If you’ve ever played an instrument with a string, it was probably made by D’Addario. The family began making guitar strings in Salle, Italy, as early as the 1600’s. Family members passed down the tradition for generations, including to John D’Addario III, ’93, who runs his family’s business today.

“Today we are the world’s largest designer, manufacturer, and distributor of musical instrument accessories, all of which are distributed to over 120 countries globally,” D’Addario said.

Musical instrument string manufacturing has been a part of his family’s legacy for more than 10 generations. Following a massive earthquake in 1905, his great-grandfather, Charles D’Addario, emigrated to the U.S. to sell the strings so that he could send money back home to help rebuild their homes and the village. Eventually, he got married and remained in Astoria, Queens, where he was forced to make strings himself, due to the import restrictions imposed by WWI.

“From there, the craft of string making was passed on to my grandfather, John Sr., and then to two of his sons, John D’Addario Jr. (my father) and Jim D’Addario. The two of them started the business that exists today back in 1973, and later passed it on to me,” D’Addario said.

Headquartered in Farmingdale, NY, the company operates out of six different manufacturing and distribution facilities, with additional factories in California and Texas, as well as sales, marketing, and distribution operations in Canada, Australia, China, the United Kingdom, France, and Germany.

D’Addario says this allows him and his colleagues to focus on making their own raw materials and manufacturing unique products.

“Our focus is to be a high-quality, low-cost manufacturer which is only possible by way of our lean, continuous improvement culture, and our relentless commitment to automation and vertical integration,” D’Addario said. “We design, program, and build our own string manufacturing equipment and make the majority of our own raw materials, including music wire and monofilament synthetic materials.”

Though he knew he always wanted to go into the family business, he says his experience as a student in the Robins School gave him the tools he needed to run a successful international company.

“The Robins School of Business provided me with a particularly challenging curriculum, both academically and intellectually, which required me to hone my time management, organizational, and interpersonal skills,” D’Addario said. “I really enjoyed the stimulating business case studies and group projects I completed as well as the relationships that were formed through those experiences. The Robins School was a wonderful experience for me and prepared me well for the challenges ahead in my career as a business leader.”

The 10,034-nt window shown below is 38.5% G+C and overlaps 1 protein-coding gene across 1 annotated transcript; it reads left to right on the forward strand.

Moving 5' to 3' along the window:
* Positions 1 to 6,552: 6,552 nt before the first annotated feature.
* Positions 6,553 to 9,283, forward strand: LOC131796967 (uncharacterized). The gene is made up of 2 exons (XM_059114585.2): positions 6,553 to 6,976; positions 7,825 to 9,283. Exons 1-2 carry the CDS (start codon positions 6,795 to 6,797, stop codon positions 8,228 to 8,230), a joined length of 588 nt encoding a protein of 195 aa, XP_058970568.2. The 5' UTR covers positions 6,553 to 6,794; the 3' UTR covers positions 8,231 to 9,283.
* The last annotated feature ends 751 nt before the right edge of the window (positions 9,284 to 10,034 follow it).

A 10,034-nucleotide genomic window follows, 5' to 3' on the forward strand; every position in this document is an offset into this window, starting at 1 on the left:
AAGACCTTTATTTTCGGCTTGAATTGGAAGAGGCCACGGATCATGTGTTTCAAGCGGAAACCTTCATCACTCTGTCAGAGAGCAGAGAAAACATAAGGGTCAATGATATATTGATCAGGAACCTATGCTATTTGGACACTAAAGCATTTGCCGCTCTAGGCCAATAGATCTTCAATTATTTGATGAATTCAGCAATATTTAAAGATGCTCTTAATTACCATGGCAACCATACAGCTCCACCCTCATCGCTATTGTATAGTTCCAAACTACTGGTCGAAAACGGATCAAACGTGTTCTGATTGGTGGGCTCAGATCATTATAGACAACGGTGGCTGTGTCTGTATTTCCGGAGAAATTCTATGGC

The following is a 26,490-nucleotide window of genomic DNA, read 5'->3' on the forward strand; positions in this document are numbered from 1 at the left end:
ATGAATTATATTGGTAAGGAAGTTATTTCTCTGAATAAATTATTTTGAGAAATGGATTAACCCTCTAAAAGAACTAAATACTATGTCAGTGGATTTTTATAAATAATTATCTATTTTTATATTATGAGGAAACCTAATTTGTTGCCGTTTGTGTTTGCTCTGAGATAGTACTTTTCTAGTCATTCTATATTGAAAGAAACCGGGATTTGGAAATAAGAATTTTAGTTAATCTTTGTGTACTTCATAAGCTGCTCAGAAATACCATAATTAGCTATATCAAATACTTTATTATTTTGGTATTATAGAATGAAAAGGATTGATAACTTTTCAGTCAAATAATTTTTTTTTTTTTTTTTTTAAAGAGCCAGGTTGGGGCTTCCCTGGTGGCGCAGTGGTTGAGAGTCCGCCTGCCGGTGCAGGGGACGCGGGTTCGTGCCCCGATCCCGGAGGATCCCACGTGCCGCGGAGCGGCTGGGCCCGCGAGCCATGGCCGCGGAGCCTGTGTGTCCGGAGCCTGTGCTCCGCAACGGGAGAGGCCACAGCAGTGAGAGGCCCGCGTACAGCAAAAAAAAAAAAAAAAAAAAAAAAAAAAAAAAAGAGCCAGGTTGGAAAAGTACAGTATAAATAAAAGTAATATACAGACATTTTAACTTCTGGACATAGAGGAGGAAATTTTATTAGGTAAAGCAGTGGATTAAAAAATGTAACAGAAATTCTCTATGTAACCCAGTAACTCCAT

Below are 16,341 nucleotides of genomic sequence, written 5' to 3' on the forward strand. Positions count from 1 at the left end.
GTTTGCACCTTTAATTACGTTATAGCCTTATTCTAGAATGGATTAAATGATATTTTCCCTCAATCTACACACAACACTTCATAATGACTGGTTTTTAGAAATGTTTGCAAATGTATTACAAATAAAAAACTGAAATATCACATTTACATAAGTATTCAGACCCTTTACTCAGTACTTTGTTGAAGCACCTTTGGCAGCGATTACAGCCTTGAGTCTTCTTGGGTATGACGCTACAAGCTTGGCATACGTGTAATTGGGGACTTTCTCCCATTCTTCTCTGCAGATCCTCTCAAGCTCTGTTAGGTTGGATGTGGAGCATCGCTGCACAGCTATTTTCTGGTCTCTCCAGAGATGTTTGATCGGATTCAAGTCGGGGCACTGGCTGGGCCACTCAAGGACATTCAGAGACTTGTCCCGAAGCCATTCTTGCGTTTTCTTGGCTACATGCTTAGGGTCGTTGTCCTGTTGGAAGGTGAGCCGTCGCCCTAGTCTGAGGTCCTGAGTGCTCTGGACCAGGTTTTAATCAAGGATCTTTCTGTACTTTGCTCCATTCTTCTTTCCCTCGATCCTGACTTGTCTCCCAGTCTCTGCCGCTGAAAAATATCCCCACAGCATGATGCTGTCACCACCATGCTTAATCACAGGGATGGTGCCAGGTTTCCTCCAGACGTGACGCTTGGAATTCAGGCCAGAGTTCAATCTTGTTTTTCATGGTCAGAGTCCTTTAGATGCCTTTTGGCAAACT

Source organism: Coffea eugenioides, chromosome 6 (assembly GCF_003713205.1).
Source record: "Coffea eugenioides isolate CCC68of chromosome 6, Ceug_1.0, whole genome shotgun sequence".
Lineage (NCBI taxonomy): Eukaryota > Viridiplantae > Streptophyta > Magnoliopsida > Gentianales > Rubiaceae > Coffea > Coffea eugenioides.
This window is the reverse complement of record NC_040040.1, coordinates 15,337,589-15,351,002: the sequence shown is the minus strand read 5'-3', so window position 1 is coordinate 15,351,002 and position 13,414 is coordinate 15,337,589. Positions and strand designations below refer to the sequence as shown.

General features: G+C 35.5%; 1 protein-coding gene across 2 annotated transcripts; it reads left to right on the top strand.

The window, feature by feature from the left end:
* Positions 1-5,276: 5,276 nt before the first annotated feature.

After seeing his family run a successful business through ten generations, he has some advice for budding entrepreneurs.

“I would encourage you to concentrate your studies on consumer behavior and how brands can optimally engage consumers on their journey. When I graduated from Richmond in 1993, your ticket to success was fairly simple: have a great product with innovative features and tell the story through elegant packaging and advertising. Successful brands today need to do all these things while also providing engaging digital experiences,” D’Addario said. “For example, before we even launch a new product, we involve consumers in the development process by sending hundreds if not thousands of product beta samples with a story behind them. From there, consumers literally create a viral buzz about our new products before we even launch them. We are talking numerous consumer videos posted about their testing experience. By the time our new products are available, there is already a tremendous, anticipated demand for them.”

D’Addario also produces fretted and orchestral strings, woodwind reeds and mouthpieces, drumheads, drumsticks, and a wide variety of other accessories for musical instruments. The products are widely used by musicians, including touring professionals, amateurs, bands, and orchestras all over the world.